Apparently, Phillies fans are good climbers, and the local authorities just aren’t going to take it anymore. (From the Inquirer, via The 700 Level):
City workers have greased poles along South Broad Street in an effort to deter revellers from climbing them during any wild celebrations that might follow a possible Phillies victory tonight.
Street lights, signs, bus shelters and even trees have been coated by a yellowish goo that bears a resemblance to petroleum jelly.
Click here for photographic evidence of Philly tax dollars at work (something Craig has already had some fun with). You’ll see workers greasing a light pole, a pay phone (is that really necessary?) and – yes – a tree. (if a tree is greased in the forest … oh never mind).
Philadelphia police Lt. Frank Vanore said police will be out in force tonight in an effort to prevent all the zaniness that happened after last year’s title-clinching win over the Rays, which included looting, throwing things, and yes, climbing on stuff.
I’m all for preventing looting and violence. But greasing trees? We can’t do better than that?
If the police really wanted to make a statement, they’d break out the complete Kevin McCallister playbook: Coat the steps outside the stadium with ice. Rig flying irons and paint cans to swing down from street lights at head-level. And of course, tarantulas!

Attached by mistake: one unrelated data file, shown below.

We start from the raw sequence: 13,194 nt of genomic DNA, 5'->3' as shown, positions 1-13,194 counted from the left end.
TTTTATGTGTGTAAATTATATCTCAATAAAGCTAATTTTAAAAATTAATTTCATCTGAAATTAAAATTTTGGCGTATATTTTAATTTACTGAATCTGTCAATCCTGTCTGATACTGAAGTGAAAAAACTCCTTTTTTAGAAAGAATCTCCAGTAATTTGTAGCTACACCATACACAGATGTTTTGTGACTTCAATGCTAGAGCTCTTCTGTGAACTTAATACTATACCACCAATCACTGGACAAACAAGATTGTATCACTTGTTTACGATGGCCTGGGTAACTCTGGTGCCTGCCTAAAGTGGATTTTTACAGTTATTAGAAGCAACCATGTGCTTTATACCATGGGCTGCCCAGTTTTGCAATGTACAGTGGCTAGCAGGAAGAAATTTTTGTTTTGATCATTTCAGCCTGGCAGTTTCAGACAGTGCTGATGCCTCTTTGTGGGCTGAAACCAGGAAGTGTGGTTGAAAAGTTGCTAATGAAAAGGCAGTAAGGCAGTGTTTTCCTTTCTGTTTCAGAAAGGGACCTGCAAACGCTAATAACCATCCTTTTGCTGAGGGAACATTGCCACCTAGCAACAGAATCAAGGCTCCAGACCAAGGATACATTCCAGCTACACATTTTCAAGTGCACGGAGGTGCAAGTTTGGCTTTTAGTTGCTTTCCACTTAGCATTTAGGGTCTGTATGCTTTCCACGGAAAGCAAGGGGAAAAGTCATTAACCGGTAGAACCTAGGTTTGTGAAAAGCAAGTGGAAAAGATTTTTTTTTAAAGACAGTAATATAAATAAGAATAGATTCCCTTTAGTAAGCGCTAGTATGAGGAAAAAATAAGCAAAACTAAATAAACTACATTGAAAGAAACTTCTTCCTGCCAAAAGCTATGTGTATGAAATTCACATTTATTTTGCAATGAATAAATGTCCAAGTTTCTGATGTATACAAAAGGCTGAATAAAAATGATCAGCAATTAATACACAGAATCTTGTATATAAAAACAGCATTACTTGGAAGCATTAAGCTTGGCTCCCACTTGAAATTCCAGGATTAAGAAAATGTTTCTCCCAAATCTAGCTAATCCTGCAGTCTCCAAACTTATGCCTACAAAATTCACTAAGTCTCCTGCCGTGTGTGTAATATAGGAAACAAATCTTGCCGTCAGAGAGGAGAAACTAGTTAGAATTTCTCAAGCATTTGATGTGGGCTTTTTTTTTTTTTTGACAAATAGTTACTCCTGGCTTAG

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All spring training there was at least some mild confusion about Nationals first baseman Ryan Zimmerman. He played in almost no regular big league spring training games, instead, staying on the back fields, playing in simulated and minor league contests. When that usually happens, it’s because a player is rehabbing or even hiding an injury, but the Nats insisted that was not the case with Zimmerman. Not everyone believed it. I, for one, was skeptical.
The skepticism was unwarranted, as Zimmerman answered the bell for Opening Day and has played all season. As Jared Diamond of the Wall Street Journal writes today, it was all by design. He skipped spring training because he doesn’t like it and because he thinks it’ll help him avoid late-season injuries and slowdowns, the likes of which he has suffered over the years.
It’s hard to really judge this now, of course. On the one hand Zimmerman has started really slow this season. What’s more, he has started to show signs of warming up only in the past week, after getting almost as many big league, full-speed plate appearances under his belt as a normal spring training would’ve given him. On the other hand, April is his worst month across his entire 14-year career, so one slow April doesn’t really prove anything and, again, Zimmerman and the Nats will consider this a success if he’s healthy and productive in August and September.
It is sort of a missed opportunity, though. Players hate spring training. They really do. if Zimmerman had made a big deal out of skipping it and came out raking this month, I bet a lot more teams would be amenable to letting a veteran or three take it much more easy next spring. Good ideas can be good ideas even if they don’t produce immediately obvious results, but baseball tends to encourage a copycat culture only when someone can point to a stat line or to standings as justification.
Way to ruin it for everyone, Ryan. 😉